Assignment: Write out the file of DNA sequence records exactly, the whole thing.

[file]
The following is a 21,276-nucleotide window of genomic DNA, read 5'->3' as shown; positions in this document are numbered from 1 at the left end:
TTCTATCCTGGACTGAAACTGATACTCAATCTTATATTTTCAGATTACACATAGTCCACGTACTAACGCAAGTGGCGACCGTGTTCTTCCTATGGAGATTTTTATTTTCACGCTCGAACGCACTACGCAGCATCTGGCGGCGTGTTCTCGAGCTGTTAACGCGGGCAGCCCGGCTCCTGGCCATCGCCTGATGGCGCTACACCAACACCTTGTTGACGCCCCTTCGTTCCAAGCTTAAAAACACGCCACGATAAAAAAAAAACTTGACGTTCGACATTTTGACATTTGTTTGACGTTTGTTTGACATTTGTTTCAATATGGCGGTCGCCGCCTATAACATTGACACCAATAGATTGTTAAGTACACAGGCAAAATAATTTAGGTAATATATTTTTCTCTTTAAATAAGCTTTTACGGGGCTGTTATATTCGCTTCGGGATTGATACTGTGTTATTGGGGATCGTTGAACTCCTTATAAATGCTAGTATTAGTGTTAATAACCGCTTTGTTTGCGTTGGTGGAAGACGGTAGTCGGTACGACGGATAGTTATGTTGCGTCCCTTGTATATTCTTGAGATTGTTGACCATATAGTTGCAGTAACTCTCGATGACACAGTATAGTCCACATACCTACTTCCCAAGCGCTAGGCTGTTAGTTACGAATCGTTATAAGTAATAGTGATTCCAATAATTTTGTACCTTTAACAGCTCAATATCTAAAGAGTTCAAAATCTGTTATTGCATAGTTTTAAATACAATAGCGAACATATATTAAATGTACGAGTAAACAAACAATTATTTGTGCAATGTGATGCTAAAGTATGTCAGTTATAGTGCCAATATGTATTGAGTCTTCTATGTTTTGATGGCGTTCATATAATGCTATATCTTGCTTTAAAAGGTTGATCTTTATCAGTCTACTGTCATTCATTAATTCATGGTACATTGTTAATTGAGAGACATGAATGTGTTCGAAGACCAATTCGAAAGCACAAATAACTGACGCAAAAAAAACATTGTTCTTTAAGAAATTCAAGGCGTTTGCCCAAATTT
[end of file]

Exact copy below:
The following is a 21,276-nucleotide window of genomic DNA, read 5'->3' as shown; positions in this document are numbered from 1 at the left end:
TTCTATCCTGGACTGAAACTGATACTCAATCTTATATTTTCAGATTACACATAGTCCACGTACTAACGCAAGTGGCGACCGTGTTCTTCCTATGGAGATTTTTATTTTCACGCTCGAACGCACTACGCAGCATCTGGCGGCGTGTTCTCGAGCTGTTAACGCGGGCAGCCCGGCTCCTGGCCATCGCCTGATGGCGCTACACCAACACCTTGTTGACGCCCCTTCGTTCCAAGCTTAAAAACACGCCACGATAAAAAAAAAACTTGACGTTCGACATTTTGACATTTGTTTGACGTTTGTTTGACATTTGTTTCAATATGGCGGTCGCCGCCTATAACATTGACACCAATAGATTGTTAAGTACACAGGCAAAATAATTTAGGTAATATATTTTTCTCTTTAAATAAGCTTTTACGGGGCTGTTATATTCGCTTCGGGATTGATACTGTGTTATTGGGGATCGTTGAACTCCTTATAAATGCTAGTATTAGTGTTAATAACCGCTTTGTTTGCGTTGGTGGAAGACGGTAGTCGGTACGACGGATAGTTATGTTGCGTCCCTTGTATATTCTTGAGATTGTTGACCATATAGTTGCAGTAACTCTCGATGACACAGTATAGTCCACATACCTACTTCCCAAGCGCTAGGCTGTTAGTTACGAATCGTTATAAGTAATAGTGATTCCAATAATTTTGTACCTTTAACAGCTCAATATCTAAAGAGTTCAAAATCTGTTATTGCATAGTTTTAAATACAATAGCGAACATATATTAAATGTACGAGTAAACAAACAATTATTTGTGCAATGTGATGCTAAAGTATGTCAGTTATAGTGCCAATATGTATTGAGTCTTCTATGTTTTGATGGCGTTCATATAATGCTATATCTTGCTTTAAAAGGTTGATCTTTATCAGTCTACTGTCATTCATTAATTCATGGTACATTGTTAATTGAGAGACATGAATGTGTTCGAAGACCAATTCGAAAGCACAAATAACTGACGCAAAAAAAACATTGTTCTTTAAGAAATTCAAGGCGTTTGCCCAAATTT